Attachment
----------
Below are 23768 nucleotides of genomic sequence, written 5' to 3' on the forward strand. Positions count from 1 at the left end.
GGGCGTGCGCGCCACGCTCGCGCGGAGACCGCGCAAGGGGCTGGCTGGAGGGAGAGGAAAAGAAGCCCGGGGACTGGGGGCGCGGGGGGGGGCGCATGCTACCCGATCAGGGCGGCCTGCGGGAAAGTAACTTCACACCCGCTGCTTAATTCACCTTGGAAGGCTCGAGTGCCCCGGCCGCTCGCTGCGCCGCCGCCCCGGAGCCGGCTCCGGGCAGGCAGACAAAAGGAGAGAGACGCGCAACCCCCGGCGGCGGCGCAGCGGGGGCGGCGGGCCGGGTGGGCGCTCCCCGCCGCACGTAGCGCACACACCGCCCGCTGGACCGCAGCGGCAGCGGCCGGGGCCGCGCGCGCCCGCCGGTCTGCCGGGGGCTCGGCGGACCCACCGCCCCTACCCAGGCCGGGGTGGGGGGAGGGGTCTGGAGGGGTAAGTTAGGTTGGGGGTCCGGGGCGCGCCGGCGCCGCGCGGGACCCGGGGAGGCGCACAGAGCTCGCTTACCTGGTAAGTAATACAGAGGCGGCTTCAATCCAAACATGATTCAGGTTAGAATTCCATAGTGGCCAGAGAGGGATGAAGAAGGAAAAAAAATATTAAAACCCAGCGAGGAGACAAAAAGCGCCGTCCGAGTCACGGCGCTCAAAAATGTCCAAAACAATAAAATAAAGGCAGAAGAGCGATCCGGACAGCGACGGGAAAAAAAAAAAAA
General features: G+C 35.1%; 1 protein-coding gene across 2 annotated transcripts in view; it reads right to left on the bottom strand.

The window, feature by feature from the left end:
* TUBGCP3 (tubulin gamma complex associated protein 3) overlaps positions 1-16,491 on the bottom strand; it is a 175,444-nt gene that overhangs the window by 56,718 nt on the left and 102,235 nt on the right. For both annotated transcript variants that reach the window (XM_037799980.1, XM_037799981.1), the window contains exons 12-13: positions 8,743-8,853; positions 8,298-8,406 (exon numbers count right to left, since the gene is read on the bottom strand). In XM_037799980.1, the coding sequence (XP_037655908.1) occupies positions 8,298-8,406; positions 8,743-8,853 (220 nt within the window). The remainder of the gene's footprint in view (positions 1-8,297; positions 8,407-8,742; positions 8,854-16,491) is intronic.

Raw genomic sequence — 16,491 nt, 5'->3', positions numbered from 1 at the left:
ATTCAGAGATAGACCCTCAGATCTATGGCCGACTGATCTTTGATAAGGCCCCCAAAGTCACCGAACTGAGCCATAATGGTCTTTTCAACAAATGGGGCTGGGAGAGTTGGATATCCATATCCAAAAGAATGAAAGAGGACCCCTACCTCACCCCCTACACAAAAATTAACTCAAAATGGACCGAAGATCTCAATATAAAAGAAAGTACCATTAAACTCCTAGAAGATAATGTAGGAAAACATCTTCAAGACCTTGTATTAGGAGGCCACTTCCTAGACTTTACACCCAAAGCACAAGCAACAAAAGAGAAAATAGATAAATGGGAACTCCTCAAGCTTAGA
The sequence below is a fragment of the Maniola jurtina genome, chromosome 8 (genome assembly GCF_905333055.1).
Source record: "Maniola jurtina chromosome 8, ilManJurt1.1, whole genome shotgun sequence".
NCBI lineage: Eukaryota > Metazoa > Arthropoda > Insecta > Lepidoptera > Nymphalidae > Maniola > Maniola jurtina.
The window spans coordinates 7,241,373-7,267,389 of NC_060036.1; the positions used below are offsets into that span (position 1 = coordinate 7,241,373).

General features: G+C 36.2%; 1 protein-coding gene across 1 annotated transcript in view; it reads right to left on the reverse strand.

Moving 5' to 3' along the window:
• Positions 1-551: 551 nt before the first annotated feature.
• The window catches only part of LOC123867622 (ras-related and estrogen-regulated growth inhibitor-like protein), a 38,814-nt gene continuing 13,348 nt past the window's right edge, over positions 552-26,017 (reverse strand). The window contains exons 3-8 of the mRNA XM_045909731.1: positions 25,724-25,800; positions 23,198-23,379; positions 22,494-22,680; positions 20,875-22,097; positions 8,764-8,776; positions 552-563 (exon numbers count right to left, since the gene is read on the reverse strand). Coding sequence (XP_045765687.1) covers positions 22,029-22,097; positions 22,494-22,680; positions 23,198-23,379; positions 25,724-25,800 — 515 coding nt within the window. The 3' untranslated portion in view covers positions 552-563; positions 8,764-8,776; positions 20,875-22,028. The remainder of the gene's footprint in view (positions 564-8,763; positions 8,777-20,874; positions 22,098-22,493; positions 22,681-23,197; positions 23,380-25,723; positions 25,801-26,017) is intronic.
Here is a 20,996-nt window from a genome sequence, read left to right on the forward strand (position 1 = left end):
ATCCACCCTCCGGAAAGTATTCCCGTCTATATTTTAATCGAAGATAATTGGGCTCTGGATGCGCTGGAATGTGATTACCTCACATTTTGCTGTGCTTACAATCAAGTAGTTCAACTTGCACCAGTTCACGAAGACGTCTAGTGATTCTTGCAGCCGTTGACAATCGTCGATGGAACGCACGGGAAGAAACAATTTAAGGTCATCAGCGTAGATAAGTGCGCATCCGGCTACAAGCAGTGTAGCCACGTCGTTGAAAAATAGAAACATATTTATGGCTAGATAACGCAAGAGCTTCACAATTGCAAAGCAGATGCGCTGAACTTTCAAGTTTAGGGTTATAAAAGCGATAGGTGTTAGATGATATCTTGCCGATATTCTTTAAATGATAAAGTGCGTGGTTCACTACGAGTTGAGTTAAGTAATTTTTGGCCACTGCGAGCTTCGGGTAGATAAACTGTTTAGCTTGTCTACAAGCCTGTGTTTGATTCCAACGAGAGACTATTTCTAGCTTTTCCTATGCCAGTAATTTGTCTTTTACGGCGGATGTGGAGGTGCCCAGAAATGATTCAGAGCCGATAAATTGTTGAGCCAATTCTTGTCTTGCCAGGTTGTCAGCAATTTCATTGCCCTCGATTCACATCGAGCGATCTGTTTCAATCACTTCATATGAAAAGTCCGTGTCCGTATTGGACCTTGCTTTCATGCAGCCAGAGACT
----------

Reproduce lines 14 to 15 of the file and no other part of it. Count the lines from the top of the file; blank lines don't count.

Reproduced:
• Positions 1-551: 551 nt before the first annotated feature.
• The window catches only part of LOC123867622 (ras-related and estrogen-regulated growth inhibitor-like protein), a 38,814-nt gene continuing 13,348 nt past the window's right edge, over positions 552-26,017 (reverse strand). The window contains exons 3-8 of the mRNA XM_045909731.1: positions 25,724-25,800; positions 23,198-23,379; positions 22,494-22,680; positions 20,875-22,097; positions 8,764-8,776; positions 552-563 (exon numbers count right to left, since the gene is read on the reverse strand). Coding sequence (XP_045765687.1) covers positions 22,029-22,097; positions 22,494-22,680; positions 23,198-23,379; positions 25,724-25,800 — 515 coding nt within the window. The 3' untranslated portion in view covers positions 552-563; positions 8,764-8,776; positions 20,875-22,028. The remainder of the gene's footprint in view (positions 564-8,763; positions 8,777-20,874; positions 22,098-22,493; positions 22,681-23,197; positions 23,380-25,723; positions 25,801-26,017) is intronic.